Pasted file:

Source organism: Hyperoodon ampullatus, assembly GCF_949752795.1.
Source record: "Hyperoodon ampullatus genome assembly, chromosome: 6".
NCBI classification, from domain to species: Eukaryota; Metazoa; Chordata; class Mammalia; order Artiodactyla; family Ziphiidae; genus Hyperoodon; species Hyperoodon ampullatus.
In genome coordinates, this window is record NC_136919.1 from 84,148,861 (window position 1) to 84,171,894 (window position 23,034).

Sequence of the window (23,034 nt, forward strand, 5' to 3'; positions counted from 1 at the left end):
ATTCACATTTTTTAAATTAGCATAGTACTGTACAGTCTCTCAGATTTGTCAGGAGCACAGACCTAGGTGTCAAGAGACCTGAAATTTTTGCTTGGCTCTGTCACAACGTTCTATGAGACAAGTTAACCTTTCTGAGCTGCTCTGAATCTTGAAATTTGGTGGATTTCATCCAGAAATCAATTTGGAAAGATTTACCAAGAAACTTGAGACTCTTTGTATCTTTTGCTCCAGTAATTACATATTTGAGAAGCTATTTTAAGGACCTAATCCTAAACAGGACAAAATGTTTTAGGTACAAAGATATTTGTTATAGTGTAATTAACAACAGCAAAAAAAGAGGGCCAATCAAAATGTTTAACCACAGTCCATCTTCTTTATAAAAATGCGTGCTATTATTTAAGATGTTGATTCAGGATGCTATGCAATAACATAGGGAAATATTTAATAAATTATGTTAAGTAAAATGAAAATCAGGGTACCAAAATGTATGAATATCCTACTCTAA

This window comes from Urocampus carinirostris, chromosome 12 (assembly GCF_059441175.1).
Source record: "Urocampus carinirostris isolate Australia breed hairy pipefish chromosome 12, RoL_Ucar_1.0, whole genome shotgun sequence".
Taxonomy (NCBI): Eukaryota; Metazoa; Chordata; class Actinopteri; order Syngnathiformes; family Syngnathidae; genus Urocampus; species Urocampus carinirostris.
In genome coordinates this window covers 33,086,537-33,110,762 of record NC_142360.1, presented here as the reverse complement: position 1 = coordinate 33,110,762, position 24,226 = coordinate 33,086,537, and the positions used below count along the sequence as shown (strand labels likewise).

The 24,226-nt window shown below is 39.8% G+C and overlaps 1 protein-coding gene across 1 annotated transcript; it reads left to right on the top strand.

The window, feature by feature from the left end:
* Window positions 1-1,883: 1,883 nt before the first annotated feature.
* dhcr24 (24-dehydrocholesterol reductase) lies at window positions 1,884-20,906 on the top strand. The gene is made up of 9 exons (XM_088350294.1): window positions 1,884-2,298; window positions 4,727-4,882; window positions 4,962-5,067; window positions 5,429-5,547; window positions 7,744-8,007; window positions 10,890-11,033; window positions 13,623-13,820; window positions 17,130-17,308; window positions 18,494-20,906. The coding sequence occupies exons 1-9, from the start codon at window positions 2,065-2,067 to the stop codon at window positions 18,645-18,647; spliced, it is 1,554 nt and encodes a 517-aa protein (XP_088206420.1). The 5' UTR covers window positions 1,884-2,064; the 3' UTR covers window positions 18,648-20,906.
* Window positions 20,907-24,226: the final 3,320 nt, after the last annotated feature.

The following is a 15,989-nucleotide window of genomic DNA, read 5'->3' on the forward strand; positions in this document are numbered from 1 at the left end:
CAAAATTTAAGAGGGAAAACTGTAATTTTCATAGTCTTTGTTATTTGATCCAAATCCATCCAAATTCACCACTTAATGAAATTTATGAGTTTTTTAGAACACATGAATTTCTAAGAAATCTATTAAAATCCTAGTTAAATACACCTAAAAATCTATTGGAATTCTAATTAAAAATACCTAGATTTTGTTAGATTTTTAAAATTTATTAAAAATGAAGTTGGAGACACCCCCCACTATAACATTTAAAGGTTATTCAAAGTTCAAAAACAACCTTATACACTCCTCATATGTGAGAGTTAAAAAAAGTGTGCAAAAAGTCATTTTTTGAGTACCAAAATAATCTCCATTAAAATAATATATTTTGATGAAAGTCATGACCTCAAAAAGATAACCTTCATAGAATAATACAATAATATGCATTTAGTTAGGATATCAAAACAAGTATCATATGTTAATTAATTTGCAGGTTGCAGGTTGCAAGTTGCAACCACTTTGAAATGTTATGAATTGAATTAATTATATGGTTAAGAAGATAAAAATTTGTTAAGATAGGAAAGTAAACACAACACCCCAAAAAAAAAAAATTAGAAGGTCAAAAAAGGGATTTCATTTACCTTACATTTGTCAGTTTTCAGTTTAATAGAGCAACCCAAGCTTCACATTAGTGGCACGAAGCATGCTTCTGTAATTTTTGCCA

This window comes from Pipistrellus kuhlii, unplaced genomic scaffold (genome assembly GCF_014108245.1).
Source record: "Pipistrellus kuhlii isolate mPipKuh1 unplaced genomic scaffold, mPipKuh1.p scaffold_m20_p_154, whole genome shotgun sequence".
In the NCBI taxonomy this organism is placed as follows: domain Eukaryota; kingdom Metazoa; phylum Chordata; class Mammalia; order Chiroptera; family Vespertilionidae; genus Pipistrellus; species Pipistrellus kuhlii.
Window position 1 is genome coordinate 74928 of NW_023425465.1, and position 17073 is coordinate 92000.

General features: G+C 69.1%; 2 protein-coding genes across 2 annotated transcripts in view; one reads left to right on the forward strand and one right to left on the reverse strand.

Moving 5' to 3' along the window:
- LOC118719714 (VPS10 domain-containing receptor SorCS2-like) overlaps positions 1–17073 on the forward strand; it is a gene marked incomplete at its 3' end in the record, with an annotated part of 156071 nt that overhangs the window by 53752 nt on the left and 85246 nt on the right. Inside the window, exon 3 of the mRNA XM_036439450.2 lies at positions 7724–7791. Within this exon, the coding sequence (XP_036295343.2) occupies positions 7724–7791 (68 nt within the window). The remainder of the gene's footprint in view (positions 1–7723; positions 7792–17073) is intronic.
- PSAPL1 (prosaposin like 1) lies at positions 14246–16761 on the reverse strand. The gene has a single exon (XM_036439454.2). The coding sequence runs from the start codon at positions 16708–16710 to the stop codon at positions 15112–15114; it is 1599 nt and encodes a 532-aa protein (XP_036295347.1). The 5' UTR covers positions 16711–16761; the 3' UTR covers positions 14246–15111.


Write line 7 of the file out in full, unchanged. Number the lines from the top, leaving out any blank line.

This window comes from Urocampus carinirostris, chromosome 12 (assembly GCF_059441175.1).